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Calculating line integral

  1. Apr 15, 2014 #1
    1. The problem statement, all variables and given/known data

    lineintegrals_zpsc07a6d02.jpg
    2. Relevant equations
    Trued only 1st question..
    Unfortunately I lost my notes about this and cannot find anything relevant to this.
    I think,
    cF.dr = ∫cF.dr/dt dt ..
    also dr/dt isn't it = ∂x/∂ti +∂y/∂tj+∂z/∂tk
    Also it seems that C is with parabolic shape?
    Can someone tell me what is the relationship with y=x^2 and 't'
    Also if there is just dot product of F and ∂x/∂ti +∂y/∂tj+∂z/∂tk and boundaries of integral 0 and 1
    why he have this y=x^2 from (0,0) to (1,1) ?
    I think I miss something general here..

    Thanks
     
  2. jcsd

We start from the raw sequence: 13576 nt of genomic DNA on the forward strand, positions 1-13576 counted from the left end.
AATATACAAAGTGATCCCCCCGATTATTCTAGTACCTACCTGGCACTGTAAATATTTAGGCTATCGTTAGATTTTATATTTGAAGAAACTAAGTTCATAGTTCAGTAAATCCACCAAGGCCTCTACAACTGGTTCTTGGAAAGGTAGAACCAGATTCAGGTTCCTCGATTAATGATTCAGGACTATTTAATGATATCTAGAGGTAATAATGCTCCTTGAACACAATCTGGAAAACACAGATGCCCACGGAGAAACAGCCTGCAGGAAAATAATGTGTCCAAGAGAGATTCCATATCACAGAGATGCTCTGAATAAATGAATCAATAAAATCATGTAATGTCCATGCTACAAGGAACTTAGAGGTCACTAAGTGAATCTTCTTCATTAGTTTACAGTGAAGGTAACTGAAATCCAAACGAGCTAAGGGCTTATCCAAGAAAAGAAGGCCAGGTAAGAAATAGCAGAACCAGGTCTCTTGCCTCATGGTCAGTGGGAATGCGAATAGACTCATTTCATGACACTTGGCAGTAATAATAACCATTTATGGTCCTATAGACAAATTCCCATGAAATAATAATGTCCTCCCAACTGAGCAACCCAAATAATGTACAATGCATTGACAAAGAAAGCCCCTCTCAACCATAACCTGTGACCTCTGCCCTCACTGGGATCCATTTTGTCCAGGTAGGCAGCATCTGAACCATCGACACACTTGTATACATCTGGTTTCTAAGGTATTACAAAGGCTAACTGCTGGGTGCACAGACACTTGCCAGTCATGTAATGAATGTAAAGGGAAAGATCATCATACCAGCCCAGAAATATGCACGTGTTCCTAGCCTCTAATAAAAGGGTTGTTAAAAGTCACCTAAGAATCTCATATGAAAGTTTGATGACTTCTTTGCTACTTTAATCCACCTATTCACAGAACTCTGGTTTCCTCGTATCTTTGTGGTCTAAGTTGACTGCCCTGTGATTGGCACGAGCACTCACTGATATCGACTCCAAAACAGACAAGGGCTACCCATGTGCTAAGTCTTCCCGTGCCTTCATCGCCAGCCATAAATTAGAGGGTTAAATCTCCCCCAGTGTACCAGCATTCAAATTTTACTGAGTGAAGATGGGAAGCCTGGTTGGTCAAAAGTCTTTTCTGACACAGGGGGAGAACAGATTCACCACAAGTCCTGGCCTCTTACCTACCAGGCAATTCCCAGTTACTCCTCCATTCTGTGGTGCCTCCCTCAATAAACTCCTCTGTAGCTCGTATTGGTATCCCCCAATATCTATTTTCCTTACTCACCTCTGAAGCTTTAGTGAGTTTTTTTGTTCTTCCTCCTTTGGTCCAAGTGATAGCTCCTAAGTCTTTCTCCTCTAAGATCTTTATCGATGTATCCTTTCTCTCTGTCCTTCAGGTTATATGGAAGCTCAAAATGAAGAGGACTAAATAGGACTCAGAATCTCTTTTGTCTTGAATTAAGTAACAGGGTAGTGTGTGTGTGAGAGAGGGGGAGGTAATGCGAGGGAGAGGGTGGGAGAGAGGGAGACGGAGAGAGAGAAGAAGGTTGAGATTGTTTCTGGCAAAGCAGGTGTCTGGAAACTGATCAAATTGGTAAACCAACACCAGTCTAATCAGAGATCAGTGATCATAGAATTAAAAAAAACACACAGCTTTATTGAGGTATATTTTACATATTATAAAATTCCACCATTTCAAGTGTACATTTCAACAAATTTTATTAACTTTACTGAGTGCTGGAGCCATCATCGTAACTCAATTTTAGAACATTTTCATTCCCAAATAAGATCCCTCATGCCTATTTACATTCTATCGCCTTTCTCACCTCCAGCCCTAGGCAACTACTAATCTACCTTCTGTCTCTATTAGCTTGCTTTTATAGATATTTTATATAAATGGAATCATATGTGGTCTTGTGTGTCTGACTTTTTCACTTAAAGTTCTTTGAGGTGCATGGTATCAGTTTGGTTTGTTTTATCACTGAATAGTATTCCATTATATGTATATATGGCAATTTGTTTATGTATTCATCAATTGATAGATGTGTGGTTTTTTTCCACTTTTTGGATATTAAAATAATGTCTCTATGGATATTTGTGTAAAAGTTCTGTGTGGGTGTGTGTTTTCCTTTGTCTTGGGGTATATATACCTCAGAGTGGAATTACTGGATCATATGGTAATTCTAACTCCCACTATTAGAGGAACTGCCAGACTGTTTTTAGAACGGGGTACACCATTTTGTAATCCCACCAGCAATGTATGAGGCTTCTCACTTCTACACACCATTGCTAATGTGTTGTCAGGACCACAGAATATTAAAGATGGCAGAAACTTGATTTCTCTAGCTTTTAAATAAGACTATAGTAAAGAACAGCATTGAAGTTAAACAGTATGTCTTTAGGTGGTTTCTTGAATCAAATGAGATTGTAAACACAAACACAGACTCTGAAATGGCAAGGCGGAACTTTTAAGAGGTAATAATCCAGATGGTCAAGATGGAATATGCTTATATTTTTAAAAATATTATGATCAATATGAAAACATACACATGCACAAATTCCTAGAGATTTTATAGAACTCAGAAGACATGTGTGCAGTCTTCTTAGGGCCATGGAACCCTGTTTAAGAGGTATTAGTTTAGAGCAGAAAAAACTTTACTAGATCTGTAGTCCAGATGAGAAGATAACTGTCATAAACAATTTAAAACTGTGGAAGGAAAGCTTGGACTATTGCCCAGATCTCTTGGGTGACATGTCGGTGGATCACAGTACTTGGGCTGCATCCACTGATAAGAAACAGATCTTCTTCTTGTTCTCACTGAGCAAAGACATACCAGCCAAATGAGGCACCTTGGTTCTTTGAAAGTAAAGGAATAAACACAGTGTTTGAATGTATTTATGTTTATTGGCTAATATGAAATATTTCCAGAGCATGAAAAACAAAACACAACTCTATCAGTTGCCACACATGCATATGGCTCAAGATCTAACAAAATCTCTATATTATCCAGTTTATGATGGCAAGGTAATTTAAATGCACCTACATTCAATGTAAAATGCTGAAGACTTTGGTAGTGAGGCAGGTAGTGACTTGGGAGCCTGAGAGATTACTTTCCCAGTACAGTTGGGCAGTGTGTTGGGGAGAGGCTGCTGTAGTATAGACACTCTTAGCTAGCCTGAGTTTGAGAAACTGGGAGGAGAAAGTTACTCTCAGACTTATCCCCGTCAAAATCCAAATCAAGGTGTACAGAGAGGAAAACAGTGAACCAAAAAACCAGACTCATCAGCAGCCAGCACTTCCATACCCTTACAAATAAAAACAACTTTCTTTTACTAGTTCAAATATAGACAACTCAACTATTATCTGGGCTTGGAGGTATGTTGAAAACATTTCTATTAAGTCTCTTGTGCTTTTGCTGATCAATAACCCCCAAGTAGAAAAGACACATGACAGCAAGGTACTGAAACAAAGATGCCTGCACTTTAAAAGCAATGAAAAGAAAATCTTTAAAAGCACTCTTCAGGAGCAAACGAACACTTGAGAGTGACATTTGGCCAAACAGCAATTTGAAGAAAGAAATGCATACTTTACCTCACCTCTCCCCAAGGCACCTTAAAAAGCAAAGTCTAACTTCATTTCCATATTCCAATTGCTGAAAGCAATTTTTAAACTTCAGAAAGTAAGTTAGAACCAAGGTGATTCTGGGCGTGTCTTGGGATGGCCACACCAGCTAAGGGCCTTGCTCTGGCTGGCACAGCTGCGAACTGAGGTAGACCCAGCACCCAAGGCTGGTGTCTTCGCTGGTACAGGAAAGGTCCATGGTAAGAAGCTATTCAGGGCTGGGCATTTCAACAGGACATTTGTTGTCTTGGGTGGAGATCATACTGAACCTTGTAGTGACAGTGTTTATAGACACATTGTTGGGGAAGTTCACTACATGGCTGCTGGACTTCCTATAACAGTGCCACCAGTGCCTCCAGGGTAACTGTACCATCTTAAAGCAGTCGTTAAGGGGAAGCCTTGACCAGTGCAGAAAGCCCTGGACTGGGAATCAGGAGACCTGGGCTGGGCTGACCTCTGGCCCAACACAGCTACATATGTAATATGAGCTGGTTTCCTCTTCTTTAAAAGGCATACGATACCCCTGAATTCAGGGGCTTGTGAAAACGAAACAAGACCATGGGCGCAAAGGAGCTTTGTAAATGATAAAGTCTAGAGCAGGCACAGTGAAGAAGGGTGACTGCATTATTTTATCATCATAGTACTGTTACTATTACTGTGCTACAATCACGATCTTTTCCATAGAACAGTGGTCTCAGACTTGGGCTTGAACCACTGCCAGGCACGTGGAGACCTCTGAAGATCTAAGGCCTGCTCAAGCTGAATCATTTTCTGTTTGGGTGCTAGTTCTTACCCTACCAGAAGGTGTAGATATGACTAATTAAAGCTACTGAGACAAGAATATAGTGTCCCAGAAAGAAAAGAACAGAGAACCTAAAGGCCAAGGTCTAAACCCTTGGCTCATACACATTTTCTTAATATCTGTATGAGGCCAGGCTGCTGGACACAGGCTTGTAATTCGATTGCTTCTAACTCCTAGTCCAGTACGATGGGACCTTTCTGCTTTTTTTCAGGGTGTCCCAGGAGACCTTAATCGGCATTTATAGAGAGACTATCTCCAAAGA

3. Apr 15, 2014 #2
    ##t## is the parameter of the curve, so that the curve can be described by ##x = f(t), y = g(t), z = h(t) ##. In your case, you can simply let ##x = t ##.
     
  4. Apr 15, 2014 #3

    pasmith

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    Homework Helper

    The principle is that [itex]C[/itex] can be parametrized by any [itex]\mathbf{r}(t) = (x(t),y(t))[/itex] such that [itex]\mathbf{r}(0) = (0,0)[/itex], [itex]\mathbf{r}(1) = (1,1)[/itex], together with [itex]\|d\mathbf{r}/dt\| > 0[/itex] for all [itex]t \in (0,1)[/itex] and [itex]y(t) = (x(t))^2[/itex] for all [itex]t \in (0,1)[/itex]. Subject to those constraints the integral doesn't depend on the particular choice of [itex]\mathbf{r}(t)[/itex].

    Can you think of a simple choice for [itex]x(t)[/itex] and [itex]y(t)[/itex]?
     
  5. Apr 15, 2014 #4
    I got it it was simpler that I thought .. Thanks for the time :)
    https://www.dropbox.com/s/3az4t1r6sj52rkw/IMG_20140415_224810.jpg
     
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